Bequests and Planned Giving
The Rhodes Scholarships were founded over one hundred years ago by a bequest gift. As a result of that legacy over 8000 young people from across the world have benefitted from an Oxford education and became part of a lifelong community. By including the Rhodes Scholarships in your estate planning you ensure future generations will continue to benefit from this unique experience.
There are a number of useful documents to assist you in making arrangements for your gift including specific forms for our separately incorporated entities.
What kind of gifts might I consider in my estate planning?
Depending on the specific laws and regulations in your country, you can have many options open for you to consider. Bequests in your will tend to be the most common but your estate might also include gifts of life insurance policies, real estate, retirement assets, annuities, personal property, or placing assets in trust with the Scholarships named as a beneficiary. With some planned gifts you can continue to receive income from an asset during your lifetime. Your tax bill can also be reduced, for example by gifting assets such as securities which have risen in value, or by lowering your estate tax liability.
Information for other interested supporters
The Rhodes Trust welcomes estate gifts from all members of the broader community and we would be happy to discuss the Scholarships with any interested supporters including estate planners, lawyers and financial advisors or anyone interested in supporting the oldest, and arguably most prestigious Scholarship programme in the world.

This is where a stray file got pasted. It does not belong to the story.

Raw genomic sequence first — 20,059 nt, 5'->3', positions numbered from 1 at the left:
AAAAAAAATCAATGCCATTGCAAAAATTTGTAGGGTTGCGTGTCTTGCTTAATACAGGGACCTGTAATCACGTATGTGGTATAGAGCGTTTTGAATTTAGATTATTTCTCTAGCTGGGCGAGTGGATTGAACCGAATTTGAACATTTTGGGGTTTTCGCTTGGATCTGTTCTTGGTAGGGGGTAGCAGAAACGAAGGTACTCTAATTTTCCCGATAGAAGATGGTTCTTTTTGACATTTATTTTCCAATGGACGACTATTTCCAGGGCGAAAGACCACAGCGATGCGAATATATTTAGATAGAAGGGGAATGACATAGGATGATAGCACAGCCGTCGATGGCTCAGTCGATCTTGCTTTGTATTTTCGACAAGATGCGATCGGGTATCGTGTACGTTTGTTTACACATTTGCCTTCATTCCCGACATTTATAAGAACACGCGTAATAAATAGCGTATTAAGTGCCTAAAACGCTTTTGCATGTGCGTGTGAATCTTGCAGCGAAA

Recognising your support
Bequests and planned gifts are an important way to sustain the Rhodes Scholarships in the years, decades and centuries to come. With your agreement we are delighted to recognise and honour your future gift now by including you as a member of The Rhodes Society list in our annual donor report and including you in various special events that may be held in your region.
Tax Efficient Giving
All information provided is general in nature and does not constitute legal or financial advice. We strongly encourage you to seek professional legal, estate planning and/or financial advice as you decide on your next steps.
Please note: Rhodes Trust has affiliated tax registered charities in nine jurisdictions: the UK, USA, Australia, Canada, Germany, Hong Kong, India, New Zealand, and South Africa. It is important that your estate planning includes the relevant Rhodes affiliate’s correct legal name to ensure that your bequest is executed in accordance with your wishes. If you already have made arrangements for a bequest or planned gift please take time now to check that the appropriate Rhodes legal entity is named. Please feel free to contact us at the email listed below for further information as a beneficiary.
This is my Legacy
"Thinking about what each of us wants our personal legacy to be is complicated, often difficult, yet also often joyful challenge. As Rhodes Scholars we can be especially challenged by this as the Scholarships themselves encourages us to leave the world in a better place than we found it. Like you, I know that the Scholarship and Oxford changed my life- in ways big and small. I am forever grateful to teachers and mentors I will never forget, to friendships forged over late night coffee (and often other beverages!) that remain strong today, and for so many doors that were opened to me both professionally and personally. That's why Brad and I have decided to include the Scholarships in our will. I know that all of us have organisations in our lives that are especially meaningful to us. Rhodes Trust is among those that I am most committed to and one I want to make sure remains strong in the years, decades and centuries to come. Even though I (we) support the Scholars Fund each year, I (we) also wanted to do something that would be a lasting legacy. A way to say 'thank you' to the Trust for what it has given me. A way to ensure that the next generation of Scholars from around the world will be as inspired and excited as we all were the first time we saw those magical spires of Oxford"
Brian Rolfes (Prairies & Wadham 1989)